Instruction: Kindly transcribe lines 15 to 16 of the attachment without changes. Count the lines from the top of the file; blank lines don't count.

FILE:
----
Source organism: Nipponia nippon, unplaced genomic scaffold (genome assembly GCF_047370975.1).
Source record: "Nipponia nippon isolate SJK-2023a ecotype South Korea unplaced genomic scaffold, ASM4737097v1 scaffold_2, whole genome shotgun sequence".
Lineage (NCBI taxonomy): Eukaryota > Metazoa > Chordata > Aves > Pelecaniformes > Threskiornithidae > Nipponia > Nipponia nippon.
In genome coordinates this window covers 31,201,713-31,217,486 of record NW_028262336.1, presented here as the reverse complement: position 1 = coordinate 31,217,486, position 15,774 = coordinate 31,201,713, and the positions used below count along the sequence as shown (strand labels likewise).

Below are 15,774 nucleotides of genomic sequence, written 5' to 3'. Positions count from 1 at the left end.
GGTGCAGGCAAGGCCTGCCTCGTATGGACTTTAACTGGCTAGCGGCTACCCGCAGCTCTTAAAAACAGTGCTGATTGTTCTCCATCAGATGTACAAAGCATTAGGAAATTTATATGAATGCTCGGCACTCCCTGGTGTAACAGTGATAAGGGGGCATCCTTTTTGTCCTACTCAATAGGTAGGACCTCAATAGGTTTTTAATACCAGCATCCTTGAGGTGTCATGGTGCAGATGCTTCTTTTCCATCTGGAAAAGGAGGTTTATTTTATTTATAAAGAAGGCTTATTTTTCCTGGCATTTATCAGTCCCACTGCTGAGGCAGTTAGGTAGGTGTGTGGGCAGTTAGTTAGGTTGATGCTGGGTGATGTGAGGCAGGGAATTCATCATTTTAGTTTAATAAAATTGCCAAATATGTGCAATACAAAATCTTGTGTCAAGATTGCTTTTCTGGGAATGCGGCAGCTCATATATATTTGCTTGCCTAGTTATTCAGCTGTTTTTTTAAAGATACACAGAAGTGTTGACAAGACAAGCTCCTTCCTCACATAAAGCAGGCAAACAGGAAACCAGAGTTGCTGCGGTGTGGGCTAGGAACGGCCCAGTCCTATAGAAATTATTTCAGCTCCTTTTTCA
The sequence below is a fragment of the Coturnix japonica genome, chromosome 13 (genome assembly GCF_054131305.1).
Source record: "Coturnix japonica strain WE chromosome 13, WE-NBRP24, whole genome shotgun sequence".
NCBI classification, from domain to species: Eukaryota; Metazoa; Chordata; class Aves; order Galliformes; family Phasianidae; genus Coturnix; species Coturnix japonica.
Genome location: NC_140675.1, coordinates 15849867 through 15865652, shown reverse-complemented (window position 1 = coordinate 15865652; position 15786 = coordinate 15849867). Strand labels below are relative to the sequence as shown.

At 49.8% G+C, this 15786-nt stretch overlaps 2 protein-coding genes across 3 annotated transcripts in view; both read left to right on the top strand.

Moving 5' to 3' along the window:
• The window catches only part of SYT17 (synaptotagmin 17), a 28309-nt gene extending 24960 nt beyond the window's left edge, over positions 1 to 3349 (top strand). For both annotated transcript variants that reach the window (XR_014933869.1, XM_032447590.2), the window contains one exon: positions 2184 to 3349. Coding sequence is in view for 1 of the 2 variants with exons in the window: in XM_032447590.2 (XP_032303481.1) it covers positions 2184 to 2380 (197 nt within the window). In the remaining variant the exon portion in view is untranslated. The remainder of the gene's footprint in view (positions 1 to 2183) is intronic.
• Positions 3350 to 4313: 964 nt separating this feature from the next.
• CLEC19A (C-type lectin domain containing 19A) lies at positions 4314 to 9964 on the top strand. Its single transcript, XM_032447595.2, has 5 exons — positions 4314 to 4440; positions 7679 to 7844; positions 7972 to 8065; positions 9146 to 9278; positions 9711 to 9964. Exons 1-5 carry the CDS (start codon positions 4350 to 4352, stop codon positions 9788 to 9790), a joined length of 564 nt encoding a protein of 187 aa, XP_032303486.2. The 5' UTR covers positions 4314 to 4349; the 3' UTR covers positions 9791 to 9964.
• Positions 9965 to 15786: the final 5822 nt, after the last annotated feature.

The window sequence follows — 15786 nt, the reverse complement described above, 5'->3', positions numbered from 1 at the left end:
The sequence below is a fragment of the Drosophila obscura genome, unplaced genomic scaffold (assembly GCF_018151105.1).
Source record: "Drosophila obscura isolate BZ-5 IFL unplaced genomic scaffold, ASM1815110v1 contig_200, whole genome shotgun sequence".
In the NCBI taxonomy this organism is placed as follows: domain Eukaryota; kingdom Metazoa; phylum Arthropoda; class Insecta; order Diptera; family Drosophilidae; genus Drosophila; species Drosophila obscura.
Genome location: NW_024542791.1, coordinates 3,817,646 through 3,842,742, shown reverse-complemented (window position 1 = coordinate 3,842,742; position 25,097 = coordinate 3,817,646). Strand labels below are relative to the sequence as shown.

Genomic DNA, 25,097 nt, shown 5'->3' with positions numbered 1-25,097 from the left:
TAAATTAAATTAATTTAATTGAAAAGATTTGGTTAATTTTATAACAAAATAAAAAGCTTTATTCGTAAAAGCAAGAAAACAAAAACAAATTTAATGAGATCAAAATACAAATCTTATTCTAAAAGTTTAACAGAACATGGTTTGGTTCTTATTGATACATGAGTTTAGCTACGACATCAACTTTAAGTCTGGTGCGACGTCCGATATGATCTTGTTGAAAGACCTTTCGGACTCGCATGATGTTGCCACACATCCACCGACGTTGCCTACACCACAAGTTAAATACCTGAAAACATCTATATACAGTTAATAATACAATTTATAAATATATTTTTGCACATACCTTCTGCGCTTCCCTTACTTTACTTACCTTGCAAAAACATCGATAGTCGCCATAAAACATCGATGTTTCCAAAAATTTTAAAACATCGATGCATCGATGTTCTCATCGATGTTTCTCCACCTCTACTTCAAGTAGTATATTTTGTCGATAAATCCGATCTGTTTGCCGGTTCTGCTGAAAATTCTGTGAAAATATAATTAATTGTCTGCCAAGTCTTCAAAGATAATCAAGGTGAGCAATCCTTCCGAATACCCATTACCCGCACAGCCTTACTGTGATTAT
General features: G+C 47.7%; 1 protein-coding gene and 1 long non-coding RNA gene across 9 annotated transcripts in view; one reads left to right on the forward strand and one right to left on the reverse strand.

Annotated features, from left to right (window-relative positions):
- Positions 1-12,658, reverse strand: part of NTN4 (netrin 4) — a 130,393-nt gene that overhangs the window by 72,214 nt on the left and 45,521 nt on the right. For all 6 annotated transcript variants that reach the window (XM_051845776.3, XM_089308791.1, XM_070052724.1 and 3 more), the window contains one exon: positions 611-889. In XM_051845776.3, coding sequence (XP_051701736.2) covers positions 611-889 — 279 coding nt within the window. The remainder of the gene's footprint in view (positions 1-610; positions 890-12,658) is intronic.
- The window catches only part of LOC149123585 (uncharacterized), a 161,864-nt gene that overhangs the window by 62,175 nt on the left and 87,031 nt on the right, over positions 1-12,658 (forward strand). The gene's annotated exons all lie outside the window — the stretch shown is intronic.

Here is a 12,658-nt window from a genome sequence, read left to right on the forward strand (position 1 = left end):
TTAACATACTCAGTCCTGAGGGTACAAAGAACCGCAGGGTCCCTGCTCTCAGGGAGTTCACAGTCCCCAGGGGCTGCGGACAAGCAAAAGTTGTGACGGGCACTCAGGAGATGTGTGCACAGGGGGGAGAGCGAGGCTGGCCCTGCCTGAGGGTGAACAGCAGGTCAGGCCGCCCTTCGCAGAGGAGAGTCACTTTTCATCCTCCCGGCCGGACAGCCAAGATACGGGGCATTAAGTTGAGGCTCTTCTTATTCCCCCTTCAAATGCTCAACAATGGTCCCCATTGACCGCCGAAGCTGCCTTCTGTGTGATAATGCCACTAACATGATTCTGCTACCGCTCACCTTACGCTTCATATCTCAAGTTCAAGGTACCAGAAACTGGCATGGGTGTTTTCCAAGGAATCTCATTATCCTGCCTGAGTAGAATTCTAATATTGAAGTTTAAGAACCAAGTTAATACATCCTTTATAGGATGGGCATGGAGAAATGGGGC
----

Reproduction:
• CLEC19A (C-type lectin domain containing 19A) lies at positions 4314 to 9964 on the top strand. Its single transcript, XM_032447595.2, has 5 exons — positions 4314 to 4440; positions 7679 to 7844; positions 7972 to 8065; positions 9146 to 9278; positions 9711 to 9964. Exons 1-5 carry the CDS (start codon positions 4350 to 4352, stop codon positions 9788 to 9790), a joined length of 564 nt encoding a protein of 187 aa, XP_032303486.2. The 5' UTR covers positions 4314 to 4349; the 3' UTR covers positions 9791 to 9964.
• Positions 9965 to 15786: the final 5822 nt, after the last annotated feature.